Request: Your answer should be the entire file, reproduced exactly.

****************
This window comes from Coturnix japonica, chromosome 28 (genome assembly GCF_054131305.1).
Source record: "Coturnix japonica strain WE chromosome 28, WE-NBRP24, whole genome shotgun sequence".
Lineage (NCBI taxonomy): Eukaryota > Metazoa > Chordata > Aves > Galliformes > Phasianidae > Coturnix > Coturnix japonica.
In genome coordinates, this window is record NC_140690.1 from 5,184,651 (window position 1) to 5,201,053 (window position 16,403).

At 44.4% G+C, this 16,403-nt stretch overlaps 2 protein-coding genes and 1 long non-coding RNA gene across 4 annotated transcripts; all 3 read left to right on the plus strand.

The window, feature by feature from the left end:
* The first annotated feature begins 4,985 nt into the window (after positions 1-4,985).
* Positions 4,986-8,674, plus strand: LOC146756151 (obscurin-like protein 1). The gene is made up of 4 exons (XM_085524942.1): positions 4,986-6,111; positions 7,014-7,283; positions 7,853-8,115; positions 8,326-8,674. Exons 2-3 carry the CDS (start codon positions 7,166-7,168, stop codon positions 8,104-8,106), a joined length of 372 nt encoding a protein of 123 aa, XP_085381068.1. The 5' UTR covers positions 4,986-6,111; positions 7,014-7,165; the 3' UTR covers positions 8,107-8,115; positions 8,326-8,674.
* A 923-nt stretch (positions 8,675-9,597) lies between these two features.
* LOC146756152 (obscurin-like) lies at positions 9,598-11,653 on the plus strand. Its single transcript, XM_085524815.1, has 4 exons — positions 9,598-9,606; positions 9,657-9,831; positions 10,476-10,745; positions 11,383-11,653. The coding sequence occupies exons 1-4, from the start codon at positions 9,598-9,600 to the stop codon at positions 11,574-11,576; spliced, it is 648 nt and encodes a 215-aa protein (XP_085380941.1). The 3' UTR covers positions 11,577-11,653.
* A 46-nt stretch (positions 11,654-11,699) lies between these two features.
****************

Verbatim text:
This window comes from Coturnix japonica, chromosome 28 (genome assembly GCF_054131305.1).
Source record: "Coturnix japonica strain WE chromosome 28, WE-NBRP24, whole genome shotgun sequence".
Lineage (NCBI taxonomy): Eukaryota > Metazoa > Chordata > Aves > Galliformes > Phasianidae > Coturnix > Coturnix japonica.
In genome coordinates, this window is record NC_140690.1 from 5,184,651 (window position 1) to 5,201,053 (window position 16,403).

At 44.4% G+C, this 16,403-nt stretch overlaps 2 protein-coding genes and 1 long non-coding RNA gene across 4 annotated transcripts; all 3 read left to right on the plus strand.

The window, feature by feature from the left end:
* The first annotated feature begins 4,985 nt into the window (after positions 1-4,985).
* Positions 4,986-8,674, plus strand: LOC146756151 (obscurin-like protein 1). The gene is made up of 4 exons (XM_085524942.1): positions 4,986-6,111; positions 7,014-7,283; positions 7,853-8,115; positions 8,326-8,674. Exons 2-3 carry the CDS (start codon positions 7,166-7,168, stop codon positions 8,104-8,106), a joined length of 372 nt encoding a protein of 123 aa, XP_085381068.1. The 5' UTR covers positions 4,986-6,111; positions 7,014-7,165; the 3' UTR covers positions 8,107-8,115; positions 8,326-8,674.
* A 923-nt stretch (positions 8,675-9,597) lies between these two features.
* LOC146756152 (obscurin-like) lies at positions 9,598-11,653 on the plus strand. Its single transcript, XM_085524815.1, has 4 exons — positions 9,598-9,606; positions 9,657-9,831; positions 10,476-10,745; positions 11,383-11,653. The coding sequence occupies exons 1-4, from the start codon at positions 9,598-9,600 to the stop codon at positions 11,574-11,576; spliced, it is 648 nt and encodes a 215-aa protein (XP_085380941.1). The 3' UTR covers positions 11,577-11,653.
* A 46-nt stretch (positions 11,654-11,699) lies between these two features.